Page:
My Brilliant Friend

My Brilliant Friend (The Neapolitan Novels #1)My Brilliant Friend by Elena Ferrante
My rating: 2 of 5 stars

I really struggled with this book, and couldn’t wait to be done with it. My two stars is not necessarily an indication of the book’s merit, but reflects that it is not for me. I listened to the audiobook, and while it would have been better to read it and be able to take notes so I could keep track of all the confusing characters, on the other hand I would have abandoned a print book. I finished this only because I’m a captive audience in the car, and it was for my book club, so I give those books extra effort. So the main characters are Lena and Lila, but that wasn’t confusing enough, so Lila is also called Lina. Then there is her brother Rino, and another boy Nino, and you get the idea. Lina, I mean Lila, is not very likeable – she’s rough, aggressive, unconventional – but unquestionably brilliant. Their friendship is very passive aggressive. Lena admires Lila, and is plagued by massive insecurity and believing anything she can do, Lila can do better. But Lila is doomed by her family’s poverty to cut short her education and work in the family shoe business. Nevertheless, she continues to push Lena in her studies, and confides toward the end of the book, that Lena is the brilliant one. But is it friendship or rivalry that drives this relationship? Together, the two girls navigate adolescence, male relationships, family rivalries that sometimes escalate into violence, and try and figure out how to make their dreams come true. Lena continues to pursue education as her path to becoming a successful writer, while Lila settles on marriage to a relatively well-off grocer to provide her the freedom to put her creative energies into the shoe business. There is no closure at the end of the book. The author considers the 4 volumes of this quartet to be one book, but I just don’t have the interest in pursuing 3 more installments.
[Translated from the Italian Ann Goldstein.]
[Audiobook narrated by Hillary Huber.]

Book description: A modern masterpiece from one of Italy’s most acclaimed authors, My Brilliant Friend is a rich, intense, and generous-hearted story about two friends, Elena and Lila, who represent the story of a nation and the nature of friendship. The story begins in the 1950s, in a poor but vibrant neighborhood on the outskirts of Naples. Growing up on these tough streets the two girls learn to rely on each other ahead of anyone or anything else. As they grow, as their paths repeatedly diverge and converge, Elena and Lila remain best friends whose respective destinies are reflected and refracted in the other. They are likewise the embodiments of a nation undergoing momentous change. Through the lives of these two women, Ferrante tells the story of a neighborhood, a city, and a country as it is transformed in ways that, in turn, also transform the relationship between her protagonists, the unforgettable Elena and Lila.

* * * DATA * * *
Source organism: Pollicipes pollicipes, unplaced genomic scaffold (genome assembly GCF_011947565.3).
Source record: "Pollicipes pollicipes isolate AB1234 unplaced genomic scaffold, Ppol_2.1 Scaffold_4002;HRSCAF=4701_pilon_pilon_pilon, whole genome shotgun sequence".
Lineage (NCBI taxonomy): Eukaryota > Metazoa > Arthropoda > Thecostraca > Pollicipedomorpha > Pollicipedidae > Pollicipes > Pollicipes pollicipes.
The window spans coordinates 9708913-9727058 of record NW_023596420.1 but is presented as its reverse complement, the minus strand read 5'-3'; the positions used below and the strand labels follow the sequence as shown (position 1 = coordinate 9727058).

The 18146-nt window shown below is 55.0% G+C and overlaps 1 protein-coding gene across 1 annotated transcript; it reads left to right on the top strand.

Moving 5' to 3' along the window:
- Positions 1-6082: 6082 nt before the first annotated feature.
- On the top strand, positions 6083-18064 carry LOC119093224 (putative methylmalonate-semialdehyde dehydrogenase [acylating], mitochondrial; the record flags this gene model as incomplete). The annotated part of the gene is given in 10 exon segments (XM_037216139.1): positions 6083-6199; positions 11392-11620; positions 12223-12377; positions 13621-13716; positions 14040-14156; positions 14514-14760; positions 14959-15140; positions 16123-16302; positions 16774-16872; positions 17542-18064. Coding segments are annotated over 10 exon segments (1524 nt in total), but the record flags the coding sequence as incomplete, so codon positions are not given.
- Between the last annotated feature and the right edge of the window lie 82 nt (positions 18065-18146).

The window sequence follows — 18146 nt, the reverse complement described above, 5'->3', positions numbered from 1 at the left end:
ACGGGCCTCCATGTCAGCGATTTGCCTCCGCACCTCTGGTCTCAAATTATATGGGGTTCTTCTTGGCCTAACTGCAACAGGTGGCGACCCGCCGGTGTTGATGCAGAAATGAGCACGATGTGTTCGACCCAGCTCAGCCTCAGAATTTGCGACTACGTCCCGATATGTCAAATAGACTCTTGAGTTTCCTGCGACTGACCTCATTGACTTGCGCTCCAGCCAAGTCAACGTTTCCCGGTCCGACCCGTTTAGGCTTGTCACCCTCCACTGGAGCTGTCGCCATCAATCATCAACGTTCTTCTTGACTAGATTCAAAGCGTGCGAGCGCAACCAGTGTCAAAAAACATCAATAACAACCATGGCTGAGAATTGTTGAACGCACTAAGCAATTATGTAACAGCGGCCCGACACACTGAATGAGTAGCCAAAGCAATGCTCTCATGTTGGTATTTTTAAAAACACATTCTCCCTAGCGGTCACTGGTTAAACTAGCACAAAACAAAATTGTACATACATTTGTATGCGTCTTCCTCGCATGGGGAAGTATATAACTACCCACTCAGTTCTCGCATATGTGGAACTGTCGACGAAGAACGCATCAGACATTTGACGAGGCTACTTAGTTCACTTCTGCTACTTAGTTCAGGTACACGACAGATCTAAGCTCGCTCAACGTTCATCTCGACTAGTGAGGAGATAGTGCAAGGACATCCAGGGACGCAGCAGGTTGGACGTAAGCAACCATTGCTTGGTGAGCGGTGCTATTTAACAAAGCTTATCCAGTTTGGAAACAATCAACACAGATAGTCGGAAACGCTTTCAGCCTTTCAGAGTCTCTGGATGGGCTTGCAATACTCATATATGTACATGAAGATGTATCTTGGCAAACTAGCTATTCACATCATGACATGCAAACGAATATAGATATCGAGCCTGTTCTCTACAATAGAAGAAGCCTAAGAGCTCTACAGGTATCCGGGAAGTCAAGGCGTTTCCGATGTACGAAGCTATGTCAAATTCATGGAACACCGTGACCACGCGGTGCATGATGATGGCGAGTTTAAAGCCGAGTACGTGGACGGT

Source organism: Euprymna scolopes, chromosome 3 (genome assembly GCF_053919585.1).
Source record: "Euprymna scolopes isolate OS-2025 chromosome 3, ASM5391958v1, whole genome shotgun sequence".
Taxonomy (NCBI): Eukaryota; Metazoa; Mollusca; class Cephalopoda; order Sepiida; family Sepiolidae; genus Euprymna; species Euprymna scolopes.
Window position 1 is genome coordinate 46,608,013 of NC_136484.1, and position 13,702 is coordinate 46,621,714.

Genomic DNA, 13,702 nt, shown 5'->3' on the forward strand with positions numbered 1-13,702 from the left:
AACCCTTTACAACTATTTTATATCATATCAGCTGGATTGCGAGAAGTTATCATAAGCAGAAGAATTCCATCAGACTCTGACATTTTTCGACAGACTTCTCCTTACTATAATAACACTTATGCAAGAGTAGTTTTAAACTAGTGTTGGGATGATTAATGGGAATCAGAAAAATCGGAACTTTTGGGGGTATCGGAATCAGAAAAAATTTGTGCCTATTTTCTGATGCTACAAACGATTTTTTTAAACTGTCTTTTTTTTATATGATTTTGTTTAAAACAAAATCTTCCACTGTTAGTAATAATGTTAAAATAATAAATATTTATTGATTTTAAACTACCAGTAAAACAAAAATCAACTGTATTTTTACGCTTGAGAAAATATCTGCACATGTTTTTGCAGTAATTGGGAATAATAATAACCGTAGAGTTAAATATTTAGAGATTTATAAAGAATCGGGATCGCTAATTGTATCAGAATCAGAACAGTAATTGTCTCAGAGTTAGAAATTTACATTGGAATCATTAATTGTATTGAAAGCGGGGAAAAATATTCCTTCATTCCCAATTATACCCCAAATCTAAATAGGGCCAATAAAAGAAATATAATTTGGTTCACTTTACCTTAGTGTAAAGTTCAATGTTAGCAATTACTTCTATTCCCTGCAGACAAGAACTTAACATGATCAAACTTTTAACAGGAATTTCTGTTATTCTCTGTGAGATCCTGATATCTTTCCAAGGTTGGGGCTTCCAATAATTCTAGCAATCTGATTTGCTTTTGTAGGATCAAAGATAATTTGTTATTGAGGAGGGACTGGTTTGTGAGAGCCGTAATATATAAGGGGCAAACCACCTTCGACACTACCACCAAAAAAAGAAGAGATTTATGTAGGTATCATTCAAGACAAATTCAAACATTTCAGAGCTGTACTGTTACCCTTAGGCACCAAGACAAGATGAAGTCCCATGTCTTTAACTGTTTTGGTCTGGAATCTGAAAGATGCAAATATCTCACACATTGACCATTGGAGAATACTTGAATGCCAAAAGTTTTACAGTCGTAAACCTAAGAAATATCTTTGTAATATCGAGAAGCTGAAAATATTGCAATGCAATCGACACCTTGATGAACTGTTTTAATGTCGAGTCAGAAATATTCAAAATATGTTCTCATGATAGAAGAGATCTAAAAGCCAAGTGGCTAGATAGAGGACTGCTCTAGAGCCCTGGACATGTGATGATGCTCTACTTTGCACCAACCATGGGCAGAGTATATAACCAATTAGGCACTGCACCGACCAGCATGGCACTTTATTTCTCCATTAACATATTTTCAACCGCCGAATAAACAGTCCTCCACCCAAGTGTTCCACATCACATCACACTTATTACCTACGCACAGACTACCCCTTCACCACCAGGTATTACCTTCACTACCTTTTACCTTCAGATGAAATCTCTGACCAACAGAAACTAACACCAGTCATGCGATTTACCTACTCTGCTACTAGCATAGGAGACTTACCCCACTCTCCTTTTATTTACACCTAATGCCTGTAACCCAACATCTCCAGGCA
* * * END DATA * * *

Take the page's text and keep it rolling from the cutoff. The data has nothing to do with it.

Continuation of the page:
Hillbilly Elegy

Hillbilly Elegy: A Memoir of a Family and Culture in CrisisHillbilly Elegy: A Memoir of a Family and Culture in Crisis by J.D. Vance
My rating: 4 of 5 stars

This book is an autobiography by a young man from a very dysfunctional working-class family in Ohio. He survived a family culture of violence, broken relationships, and addiction due to the steady influence of his “hillbilly” grandparents who instilled the importance of education, and to a stint in the Marines which taught him self-respect and self-discipline. It is a book which is both heartwarming and heartbreaking. I gave it 4-stars for being entertaining and inspiring, reflective and insightful, but I would want to read more before assigning his experience to a whole cultural region. He is a generation removed from Appalachia, and surely not everyone there comes from dysfunctional families. So if you are looking to understand the results of the 2016 election, his political and economic analysis is superficial at best. The issues that he faced and overcame are not unique to Appalachia.

Book description: Hillbilly Elegy is a passionate and personal analysis of a culture in crisis—that of white working-class Americans. The disintegration of this group, a process that has been slowly occurring now for more than forty years, has been reported with growing frequency and alarm, but has never before been written about as searingly from the inside. J. D. Vance tells the true story of what a social, regional, and class decline feels like when you were born with it hung around your neck. The Vance family story begins hopefully in postwar America. J. D.’s grandparents were “dirt poor and in love,” and moved north from Kentucky’s Appalachia region to Ohio in the hopes of escaping the dreadful poverty around them. They raised a middle-class family, and eventually one of their grandchildren would graduate from Yale Law School, a conventional marker of success in achieving generational upward mobility. But as the family saga of Hillbilly Elegy plays out, we learn that J.D.’s grandparents, aunt, uncle, sister, and, most of all, his mother struggled profoundly with the demands of their new middle-class life, never fully escaping the legacy of abuse, alcoholism, poverty, and trauma so characteristic of their part of America. With piercing honesty, Vance shows how he himself still carries around the demons of his chaotic family history.

The Nick Adams Stories

The Nick Adams StoriesThe Nick Adams Stories by Ernest Hemingway
My rating: 3 of 5 stars

I liked these more than I thought I would. Especially the stories where Nick is a child. Some of the violence and macho-ness I can do without, but I loved his descriptions of nature. Obviously Hemingway was a keen observer of life in general, and his love of the outdoors, hunting, and fishing comes through in his descriptions of trout and animals and nature. Hemingway must have had a love/hate relationship with his father. He leaves much to the imagination, which I think is a feature of his style, and it was revolutionary at the time. I think it must have been in nature that Hemingway most allowed himself to drop his guard and let his inner poet shine through. Those glimpses are illuminating, but ultimately I think Hemingway is not for me.

Book description: